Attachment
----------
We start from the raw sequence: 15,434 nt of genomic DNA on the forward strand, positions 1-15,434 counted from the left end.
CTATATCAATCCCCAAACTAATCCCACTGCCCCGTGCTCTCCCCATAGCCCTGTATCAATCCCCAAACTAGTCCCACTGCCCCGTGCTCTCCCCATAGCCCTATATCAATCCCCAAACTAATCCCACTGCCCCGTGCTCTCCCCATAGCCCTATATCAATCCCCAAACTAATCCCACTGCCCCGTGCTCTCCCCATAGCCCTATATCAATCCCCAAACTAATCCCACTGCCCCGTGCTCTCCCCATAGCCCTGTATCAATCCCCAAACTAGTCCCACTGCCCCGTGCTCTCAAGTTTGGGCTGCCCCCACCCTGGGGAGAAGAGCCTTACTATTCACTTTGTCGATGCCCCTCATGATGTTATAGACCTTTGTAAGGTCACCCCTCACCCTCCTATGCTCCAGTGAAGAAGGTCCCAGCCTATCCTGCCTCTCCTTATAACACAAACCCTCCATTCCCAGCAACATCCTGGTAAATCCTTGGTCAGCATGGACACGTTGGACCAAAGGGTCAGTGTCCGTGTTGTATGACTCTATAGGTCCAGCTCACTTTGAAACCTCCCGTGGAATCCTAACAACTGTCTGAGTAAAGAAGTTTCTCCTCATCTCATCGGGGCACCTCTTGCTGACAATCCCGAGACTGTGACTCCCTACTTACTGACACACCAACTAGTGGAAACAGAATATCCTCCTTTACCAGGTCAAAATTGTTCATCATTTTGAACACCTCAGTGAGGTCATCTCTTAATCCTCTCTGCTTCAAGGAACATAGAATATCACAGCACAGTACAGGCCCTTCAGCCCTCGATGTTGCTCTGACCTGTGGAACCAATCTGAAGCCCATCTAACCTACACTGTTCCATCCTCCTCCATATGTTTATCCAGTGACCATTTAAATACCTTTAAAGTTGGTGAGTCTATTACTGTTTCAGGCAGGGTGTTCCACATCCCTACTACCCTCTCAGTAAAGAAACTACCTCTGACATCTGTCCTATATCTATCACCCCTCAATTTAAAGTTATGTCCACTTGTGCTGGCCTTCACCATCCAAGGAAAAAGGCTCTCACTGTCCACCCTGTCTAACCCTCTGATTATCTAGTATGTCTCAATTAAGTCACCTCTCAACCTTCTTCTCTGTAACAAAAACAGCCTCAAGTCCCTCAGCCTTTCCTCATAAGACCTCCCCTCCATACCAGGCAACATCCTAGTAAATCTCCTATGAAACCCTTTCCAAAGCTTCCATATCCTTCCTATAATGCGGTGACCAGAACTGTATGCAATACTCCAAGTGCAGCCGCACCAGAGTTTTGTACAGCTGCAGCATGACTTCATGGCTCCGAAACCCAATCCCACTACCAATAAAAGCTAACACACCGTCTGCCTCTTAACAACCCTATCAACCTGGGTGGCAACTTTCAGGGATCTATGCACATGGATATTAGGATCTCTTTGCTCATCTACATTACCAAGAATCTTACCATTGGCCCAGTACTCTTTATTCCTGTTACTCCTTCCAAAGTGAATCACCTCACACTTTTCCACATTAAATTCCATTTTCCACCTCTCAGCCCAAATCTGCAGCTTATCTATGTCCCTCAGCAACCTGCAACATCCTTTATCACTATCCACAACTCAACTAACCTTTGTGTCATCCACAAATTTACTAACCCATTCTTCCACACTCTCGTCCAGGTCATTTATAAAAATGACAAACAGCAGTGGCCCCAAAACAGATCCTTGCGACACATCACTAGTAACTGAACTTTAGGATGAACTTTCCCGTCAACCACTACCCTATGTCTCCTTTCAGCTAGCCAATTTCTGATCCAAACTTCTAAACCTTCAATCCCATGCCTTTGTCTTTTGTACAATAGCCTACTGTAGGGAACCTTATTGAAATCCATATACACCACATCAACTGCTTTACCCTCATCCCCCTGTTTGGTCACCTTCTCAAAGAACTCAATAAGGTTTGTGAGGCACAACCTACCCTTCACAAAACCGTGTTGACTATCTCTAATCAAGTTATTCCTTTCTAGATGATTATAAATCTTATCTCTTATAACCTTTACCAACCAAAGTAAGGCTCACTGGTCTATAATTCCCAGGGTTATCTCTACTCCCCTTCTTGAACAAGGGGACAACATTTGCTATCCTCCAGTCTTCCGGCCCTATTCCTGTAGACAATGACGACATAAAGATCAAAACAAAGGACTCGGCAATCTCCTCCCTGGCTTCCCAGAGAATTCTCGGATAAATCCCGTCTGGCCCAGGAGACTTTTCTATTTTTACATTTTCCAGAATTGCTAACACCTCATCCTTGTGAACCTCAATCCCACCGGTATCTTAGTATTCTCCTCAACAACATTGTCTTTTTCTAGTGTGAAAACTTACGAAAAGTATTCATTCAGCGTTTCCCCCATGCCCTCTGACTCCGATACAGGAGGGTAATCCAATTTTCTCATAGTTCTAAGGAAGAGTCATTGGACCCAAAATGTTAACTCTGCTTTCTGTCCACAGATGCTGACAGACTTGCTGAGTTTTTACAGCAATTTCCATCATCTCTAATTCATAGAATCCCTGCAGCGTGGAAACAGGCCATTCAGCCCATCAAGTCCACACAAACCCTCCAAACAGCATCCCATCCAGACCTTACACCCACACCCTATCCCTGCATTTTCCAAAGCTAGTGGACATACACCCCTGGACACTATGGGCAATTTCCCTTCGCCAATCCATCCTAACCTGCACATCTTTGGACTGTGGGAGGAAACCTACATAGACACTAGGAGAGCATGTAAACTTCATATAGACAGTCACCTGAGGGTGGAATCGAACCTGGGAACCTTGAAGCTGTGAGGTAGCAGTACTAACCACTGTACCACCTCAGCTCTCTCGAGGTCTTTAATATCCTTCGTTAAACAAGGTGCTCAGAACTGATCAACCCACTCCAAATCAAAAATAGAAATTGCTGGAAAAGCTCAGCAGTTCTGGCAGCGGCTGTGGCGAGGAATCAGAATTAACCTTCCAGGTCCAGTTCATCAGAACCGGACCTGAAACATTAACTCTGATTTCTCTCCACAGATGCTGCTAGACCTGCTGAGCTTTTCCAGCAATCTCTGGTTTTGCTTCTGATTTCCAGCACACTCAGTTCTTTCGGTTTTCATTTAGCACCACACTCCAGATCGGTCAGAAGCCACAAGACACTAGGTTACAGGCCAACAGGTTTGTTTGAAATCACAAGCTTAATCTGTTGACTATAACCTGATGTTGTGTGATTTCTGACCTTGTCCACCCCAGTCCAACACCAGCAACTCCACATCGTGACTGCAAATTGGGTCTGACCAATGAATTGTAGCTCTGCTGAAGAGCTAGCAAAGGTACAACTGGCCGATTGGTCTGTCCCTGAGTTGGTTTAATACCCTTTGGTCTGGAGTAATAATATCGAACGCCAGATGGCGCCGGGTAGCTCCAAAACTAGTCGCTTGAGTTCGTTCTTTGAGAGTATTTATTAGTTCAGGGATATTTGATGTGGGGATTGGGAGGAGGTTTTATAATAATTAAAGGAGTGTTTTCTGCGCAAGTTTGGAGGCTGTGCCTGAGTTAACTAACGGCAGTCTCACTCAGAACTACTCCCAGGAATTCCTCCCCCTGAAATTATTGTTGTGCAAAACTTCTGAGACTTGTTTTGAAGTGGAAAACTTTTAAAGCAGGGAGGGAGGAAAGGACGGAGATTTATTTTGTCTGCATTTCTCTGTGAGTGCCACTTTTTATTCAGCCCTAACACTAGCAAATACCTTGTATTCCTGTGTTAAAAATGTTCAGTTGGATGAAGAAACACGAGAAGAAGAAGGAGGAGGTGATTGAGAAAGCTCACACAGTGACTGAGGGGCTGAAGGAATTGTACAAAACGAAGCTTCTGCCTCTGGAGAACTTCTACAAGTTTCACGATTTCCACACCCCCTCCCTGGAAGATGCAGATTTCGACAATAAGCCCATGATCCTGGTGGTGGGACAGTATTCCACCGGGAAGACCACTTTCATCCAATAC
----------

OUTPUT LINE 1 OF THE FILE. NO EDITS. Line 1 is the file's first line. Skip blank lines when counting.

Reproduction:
We start from the raw sequence: 15,434 nt of genomic DNA on the forward strand, positions 1-15,434 counted from the left end.